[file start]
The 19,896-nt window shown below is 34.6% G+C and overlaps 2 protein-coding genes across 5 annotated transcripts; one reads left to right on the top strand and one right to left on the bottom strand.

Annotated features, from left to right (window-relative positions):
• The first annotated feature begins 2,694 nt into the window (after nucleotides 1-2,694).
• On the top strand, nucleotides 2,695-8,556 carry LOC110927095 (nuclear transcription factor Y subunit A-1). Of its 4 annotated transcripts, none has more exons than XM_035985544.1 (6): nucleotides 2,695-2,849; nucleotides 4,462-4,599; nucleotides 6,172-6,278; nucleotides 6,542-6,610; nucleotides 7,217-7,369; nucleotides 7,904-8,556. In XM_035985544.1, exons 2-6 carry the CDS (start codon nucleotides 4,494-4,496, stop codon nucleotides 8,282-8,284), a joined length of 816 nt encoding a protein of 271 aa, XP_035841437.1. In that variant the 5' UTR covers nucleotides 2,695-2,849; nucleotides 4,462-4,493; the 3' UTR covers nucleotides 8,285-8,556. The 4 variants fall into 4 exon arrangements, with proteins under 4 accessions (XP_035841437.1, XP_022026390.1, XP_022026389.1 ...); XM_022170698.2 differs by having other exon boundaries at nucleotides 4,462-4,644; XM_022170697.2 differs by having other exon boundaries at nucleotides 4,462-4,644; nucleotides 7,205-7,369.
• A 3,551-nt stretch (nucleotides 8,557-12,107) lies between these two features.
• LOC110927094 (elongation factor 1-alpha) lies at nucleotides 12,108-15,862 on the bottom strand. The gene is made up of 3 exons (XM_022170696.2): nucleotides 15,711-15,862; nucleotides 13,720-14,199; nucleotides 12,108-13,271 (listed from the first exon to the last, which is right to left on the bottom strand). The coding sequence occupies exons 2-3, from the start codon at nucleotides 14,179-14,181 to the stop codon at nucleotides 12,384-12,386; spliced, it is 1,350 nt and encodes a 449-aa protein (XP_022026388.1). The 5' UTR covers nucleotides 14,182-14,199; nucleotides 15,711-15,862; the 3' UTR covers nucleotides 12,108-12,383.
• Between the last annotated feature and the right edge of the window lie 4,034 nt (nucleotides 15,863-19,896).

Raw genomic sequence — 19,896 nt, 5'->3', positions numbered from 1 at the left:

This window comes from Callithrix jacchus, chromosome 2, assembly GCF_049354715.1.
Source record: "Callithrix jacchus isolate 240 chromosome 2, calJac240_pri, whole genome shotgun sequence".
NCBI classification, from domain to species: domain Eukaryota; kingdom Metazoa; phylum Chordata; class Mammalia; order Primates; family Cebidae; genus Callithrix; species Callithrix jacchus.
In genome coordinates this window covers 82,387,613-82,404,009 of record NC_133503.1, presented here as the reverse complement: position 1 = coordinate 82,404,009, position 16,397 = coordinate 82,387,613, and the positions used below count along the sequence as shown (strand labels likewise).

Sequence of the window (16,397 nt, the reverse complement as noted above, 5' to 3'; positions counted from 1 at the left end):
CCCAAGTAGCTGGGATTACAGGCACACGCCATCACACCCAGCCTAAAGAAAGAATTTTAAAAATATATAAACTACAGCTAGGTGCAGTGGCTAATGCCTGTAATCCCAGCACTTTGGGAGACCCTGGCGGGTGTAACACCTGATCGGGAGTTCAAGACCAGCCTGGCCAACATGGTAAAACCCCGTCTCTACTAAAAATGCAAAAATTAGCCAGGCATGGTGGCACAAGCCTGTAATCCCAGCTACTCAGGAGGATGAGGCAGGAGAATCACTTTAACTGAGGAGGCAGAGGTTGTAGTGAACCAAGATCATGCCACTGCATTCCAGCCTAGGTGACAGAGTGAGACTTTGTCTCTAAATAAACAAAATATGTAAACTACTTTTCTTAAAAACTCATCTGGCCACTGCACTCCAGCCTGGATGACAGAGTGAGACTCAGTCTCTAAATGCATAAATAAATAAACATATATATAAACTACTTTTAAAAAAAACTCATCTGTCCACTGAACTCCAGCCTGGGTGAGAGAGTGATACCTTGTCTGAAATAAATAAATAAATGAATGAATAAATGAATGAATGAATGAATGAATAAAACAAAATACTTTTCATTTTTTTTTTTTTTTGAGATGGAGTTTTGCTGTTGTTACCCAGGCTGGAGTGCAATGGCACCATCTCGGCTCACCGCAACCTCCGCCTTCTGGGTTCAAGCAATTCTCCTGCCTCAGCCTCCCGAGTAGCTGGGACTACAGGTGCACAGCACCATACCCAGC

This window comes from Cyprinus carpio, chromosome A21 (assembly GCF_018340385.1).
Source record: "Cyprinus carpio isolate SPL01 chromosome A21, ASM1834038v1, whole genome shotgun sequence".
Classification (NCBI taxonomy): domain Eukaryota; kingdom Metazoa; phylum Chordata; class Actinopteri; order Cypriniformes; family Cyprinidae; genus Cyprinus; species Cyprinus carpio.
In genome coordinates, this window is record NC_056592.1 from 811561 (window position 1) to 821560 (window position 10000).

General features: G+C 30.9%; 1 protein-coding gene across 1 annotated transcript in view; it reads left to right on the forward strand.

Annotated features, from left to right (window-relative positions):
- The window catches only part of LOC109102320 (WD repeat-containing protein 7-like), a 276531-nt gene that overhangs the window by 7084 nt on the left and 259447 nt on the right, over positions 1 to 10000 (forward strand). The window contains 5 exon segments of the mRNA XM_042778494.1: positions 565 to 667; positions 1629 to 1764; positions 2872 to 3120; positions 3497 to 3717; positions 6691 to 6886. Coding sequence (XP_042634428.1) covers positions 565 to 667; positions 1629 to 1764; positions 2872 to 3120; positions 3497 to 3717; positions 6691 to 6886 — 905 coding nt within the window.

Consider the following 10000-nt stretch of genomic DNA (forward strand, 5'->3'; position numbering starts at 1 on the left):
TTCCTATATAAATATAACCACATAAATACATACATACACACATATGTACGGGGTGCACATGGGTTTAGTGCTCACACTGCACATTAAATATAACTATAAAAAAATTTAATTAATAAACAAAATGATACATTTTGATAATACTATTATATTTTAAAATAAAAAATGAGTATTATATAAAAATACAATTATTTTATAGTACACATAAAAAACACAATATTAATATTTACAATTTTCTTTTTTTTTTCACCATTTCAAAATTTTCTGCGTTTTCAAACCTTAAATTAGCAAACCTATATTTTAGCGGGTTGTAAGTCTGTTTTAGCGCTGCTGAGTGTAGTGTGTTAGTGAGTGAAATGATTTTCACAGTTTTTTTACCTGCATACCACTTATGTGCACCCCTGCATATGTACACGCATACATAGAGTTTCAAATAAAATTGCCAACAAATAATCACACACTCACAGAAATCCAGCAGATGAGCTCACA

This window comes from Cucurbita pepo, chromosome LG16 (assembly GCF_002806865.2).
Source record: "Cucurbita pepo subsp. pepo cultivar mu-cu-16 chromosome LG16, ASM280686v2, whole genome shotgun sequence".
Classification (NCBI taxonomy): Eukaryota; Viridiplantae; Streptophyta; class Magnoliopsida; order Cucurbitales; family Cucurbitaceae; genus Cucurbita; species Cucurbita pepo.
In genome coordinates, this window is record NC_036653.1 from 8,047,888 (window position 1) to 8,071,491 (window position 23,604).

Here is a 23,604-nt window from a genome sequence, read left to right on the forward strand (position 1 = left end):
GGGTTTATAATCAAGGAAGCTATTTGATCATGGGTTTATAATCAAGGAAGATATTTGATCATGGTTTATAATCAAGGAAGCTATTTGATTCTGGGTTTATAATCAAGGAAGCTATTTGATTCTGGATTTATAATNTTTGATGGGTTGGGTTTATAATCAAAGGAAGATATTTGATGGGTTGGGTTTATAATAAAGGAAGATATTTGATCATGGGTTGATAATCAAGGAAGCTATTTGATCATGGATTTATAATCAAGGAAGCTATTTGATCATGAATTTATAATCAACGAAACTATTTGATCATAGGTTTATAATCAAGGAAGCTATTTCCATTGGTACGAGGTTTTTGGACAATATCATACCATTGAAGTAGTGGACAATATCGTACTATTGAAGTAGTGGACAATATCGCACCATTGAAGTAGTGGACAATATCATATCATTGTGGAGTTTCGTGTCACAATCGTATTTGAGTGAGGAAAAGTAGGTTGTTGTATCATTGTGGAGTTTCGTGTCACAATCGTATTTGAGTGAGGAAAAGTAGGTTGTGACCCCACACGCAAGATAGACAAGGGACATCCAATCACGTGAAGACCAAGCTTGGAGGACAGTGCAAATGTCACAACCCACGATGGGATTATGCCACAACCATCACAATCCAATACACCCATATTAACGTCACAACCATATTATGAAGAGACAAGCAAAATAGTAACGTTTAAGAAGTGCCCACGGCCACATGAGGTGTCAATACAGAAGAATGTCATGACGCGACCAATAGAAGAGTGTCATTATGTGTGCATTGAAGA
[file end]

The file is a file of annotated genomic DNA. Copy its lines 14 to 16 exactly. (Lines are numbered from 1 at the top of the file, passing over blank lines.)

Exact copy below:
CCCAAGTAGCTGGGATTACAGGCACACGCCATCACACCCAGCCTAAAGAAAGAATTTTAAAAATATATAAACTACAGCTAGGTGCAGTGGCTAATGCCTGTAATCCCAGCACTTTGGGAGACCCTGGCGGGTGTAACACCTGATCGGGAGTTCAAGACCAGCCTGGCCAACATGGTAAAACCCCGTCTCTACTAAAAATGCAAAAATTAGCCAGGCATGGTGGCACAAGCCTGTAATCCCAGCTACTCAGGAGGATGAGGCAGGAGAATCACTTTAACTGAGGAGGCAGAGGTTGTAGTGAACCAAGATCATGCCACTGCATTCCAGCCTAGGTGACAGAGTGAGACTTTGTCTCTAAATAAACAAAATATGTAAACTACTTTTCTTAAAAACTCATCTGGCCACTGCACTCCAGCCTGGATGACAGAGTGAGACTCAGTCTCTAAATGCATAAATAAATAAACATATATATAAACTACTTTTAAAAAAAACTCATCTGTCCACTGAACTCCAGCCTGGGTGAGAGAGTGATACCTTGTCTGAAATAAATAAATAAATGAATGAATAAATGAATGAATGAATGAATGAATAAAACAAAATACTTTTCATTTTTTTTTTTTTTTGAGATGGAGTTTTGCTGTTGTTACCCAGGCTGGAGTGCAATGGCACCATCTCGGCTCACCGCAACCTCCGCCTTCTGGGTTCAAGCAATTCTCCTGCCTCAGCCTCCCGAGTAGCTGGGACTACAGGTGCACAGCACCATACCCAGC

This window comes from Cyprinus carpio, chromosome A21 (assembly GCF_018340385.1).
Source record: "Cyprinus carpio isolate SPL01 chromosome A21, ASM1834038v1, whole genome shotgun sequence".